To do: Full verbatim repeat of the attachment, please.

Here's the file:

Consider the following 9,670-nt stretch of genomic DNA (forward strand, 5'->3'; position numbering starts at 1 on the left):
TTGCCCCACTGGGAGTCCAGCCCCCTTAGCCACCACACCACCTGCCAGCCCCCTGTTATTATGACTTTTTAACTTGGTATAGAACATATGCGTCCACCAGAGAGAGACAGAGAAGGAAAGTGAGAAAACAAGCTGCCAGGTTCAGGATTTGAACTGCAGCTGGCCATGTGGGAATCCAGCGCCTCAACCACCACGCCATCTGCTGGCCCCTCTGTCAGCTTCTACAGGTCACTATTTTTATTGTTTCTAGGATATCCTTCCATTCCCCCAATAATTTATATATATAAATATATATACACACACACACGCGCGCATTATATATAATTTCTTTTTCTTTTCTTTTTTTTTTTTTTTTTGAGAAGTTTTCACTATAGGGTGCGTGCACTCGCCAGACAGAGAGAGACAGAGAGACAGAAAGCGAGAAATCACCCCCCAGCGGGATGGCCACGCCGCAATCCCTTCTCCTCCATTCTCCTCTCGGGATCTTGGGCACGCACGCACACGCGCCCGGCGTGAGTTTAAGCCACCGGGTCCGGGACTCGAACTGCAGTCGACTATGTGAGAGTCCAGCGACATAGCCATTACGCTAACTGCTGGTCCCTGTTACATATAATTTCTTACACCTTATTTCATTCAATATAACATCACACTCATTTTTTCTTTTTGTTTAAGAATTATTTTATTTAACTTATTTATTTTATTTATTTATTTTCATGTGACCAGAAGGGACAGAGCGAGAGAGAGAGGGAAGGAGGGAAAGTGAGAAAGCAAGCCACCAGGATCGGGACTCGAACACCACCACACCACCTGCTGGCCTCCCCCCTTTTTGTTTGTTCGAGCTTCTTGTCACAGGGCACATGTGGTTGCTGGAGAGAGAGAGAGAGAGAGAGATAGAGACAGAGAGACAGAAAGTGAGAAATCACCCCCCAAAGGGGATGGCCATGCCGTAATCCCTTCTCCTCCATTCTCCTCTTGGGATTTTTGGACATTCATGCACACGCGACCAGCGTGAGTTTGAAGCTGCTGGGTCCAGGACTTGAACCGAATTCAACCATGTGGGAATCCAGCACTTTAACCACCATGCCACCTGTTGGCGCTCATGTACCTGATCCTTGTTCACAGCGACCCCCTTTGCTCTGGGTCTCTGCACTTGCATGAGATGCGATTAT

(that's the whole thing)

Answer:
Consider the following 9,670-nt stretch of genomic DNA (forward strand, 5'->3'; position numbering starts at 1 on the left):
TTGCCCCACTGGGAGTCCAGCCCCCTTAGCCACCACACCACCTGCCAGCCCCCTGTTATTATGACTTTTTAACTTGGTATAGAACATATGCGTCCACCAGAGAGAGACAGAGAAGGAAAGTGAGAAAACAAGCTGCCAGGTTCAGGATTTGAACTGCAGCTGGCCATGTGGGAATCCAGCGCCTCAACCACCACGCCATCTGCTGGCCCCTCTGTCAGCTTCTACAGGTCACTATTTTTATTGTTTCTAGGATATCCTTCCATTCCCCCAATAATTTATATATATAAATATATATACACACACACACGCGCGCATTATATATAATTTCTTTTTCTTTTCTTTTTTTTTTTTTTTTTGAGAAGTTTTCACTATAGGGTGCGTGCACTCGCCAGACAGAGAGAGACAGAGAGACAGAAAGCGAGAAATCACCCCCCAGCGGGATGGCCACGCCGCAATCCCTTCTCCTCCATTCTCCTCTCGGGATCTTGGGCACGCACGCACACGCGCCCGGCGTGAGTTTAAGCCACCGGGTCCGGGACTCGAACTGCAGTCGACTATGTGAGAGTCCAGCGACATAGCCATTACGCTAACTGCTGGTCCCTGTTACATATAATTTCTTACACCTTATTTCATTCAATATAACATCACACTCATTTTTTCTTTTTGTTTAAGAATTATTTTATTTAACTTATTTATTTTATTTATTTATTTTCATGTGACCAGAAGGGACAGAGCGAGAGAGAGAGGGAAGGAGGGAAAGTGAGAAAGCAAGCCACCAGGATCGGGACTCGAACACCACCACACCACCTGCTGGCCTCCCCCCTTTTTGTTTGTTCGAGCTTCTTGTCACAGGGCACATGTGGTTGCTGGAGAGAGAGAGAGAGAGAGAGATAGAGACAGAGAGACAGAAAGTGAGAAATCACCCCCCAAAGGGGATGGCCATGCCGTAATCCCTTCTCCTCCATTCTCCTCTTGGGATTTTTGGACATTCATGCACACGCGACCAGCGTGAGTTTGAAGCTGCTGGGTCCAGGACTTGAACCGAATTCAACCATGTGGGAATCCAGCACTTTAACCACCATGCCACCTGTTGGCGCTCATGTACCTGATCCTTGTTCACAGCGACCCCCTTTGCTCTGGGTCTCTGCACTTGCATGAGATGCGATTAT